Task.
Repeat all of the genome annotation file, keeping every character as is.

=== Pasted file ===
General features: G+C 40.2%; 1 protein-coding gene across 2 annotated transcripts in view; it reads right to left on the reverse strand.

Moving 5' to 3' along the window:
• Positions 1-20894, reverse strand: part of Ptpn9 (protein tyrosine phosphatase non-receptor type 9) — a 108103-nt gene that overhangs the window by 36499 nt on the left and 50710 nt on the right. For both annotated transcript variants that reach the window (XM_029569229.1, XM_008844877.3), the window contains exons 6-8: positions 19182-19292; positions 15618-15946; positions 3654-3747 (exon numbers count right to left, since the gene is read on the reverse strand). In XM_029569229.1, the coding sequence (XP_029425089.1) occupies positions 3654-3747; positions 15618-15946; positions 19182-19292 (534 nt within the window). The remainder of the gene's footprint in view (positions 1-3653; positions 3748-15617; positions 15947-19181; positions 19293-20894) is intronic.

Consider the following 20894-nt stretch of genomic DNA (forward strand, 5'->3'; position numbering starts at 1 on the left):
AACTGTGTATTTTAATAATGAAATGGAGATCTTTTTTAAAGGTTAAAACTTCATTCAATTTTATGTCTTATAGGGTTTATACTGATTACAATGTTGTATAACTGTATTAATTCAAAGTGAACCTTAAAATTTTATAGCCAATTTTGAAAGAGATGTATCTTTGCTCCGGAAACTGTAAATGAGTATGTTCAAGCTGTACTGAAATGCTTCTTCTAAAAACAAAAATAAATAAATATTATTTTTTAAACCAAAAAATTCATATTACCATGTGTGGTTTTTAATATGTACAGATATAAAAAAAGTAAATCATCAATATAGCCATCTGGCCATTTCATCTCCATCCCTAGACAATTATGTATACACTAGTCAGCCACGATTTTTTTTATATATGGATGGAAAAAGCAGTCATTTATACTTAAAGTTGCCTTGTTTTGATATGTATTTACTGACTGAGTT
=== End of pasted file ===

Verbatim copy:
General features: G+C 40.2%; 1 protein-coding gene across 2 annotated transcripts in view; it reads right to left on the reverse strand.

Moving 5' to 3' along the window:
• Positions 1-20894, reverse strand: part of Ptpn9 (protein tyrosine phosphatase non-receptor type 9) — a 108103-nt gene that overhangs the window by 36499 nt on the left and 50710 nt on the right. For both annotated transcript variants that reach the window (XM_029569229.1, XM_008844877.3), the window contains exons 6-8: positions 19182-19292; positions 15618-15946; positions 3654-3747 (exon numbers count right to left, since the gene is read on the reverse strand). In XM_029569229.1, the coding sequence (XP_029425089.1) occupies positions 3654-3747; positions 15618-15946; positions 19182-19292 (534 nt within the window). The remainder of the gene's footprint in view (positions 1-3653; positions 3748-15617; positions 15947-19181; positions 19293-20894) is intronic.

Consider the following 20894-nt stretch of genomic DNA (forward strand, 5'->3'; position numbering starts at 1 on the left):
AACTGTGTATTTTAATAATGAAATGGAGATCTTTTTTAAAGGTTAAAACTTCATTCAATTTTATGTCTTATAGGGTTTATACTGATTACAATGTTGTATAACTGTATTAATTCAAAGTGAACCTTAAAATTTTATAGCCAATTTTGAAAGAGATGTATCTTTGCTCCGGAAACTGTAAATGAGTATGTTCAAGCTGTACTGAAATGCTTCTTCTAAAAACAAAAATAAATAAATATTATTTTTTAAACCAAAAAATTCATATTACCATGTGTGGTTTTTAATATGTACAGATATAAAAAAAGTAAATCATCAATATAGCCATCTGGCCATTTCATCTCCATCCCTAGACAATTATGTATACACTAGTCAGCCACGATTTTTTTTATATATGGATGGAAAAAGCAGTCATTTATACTTAAAGTTGCCTTGTTTTGATATGTATTTACTGACTGAGTT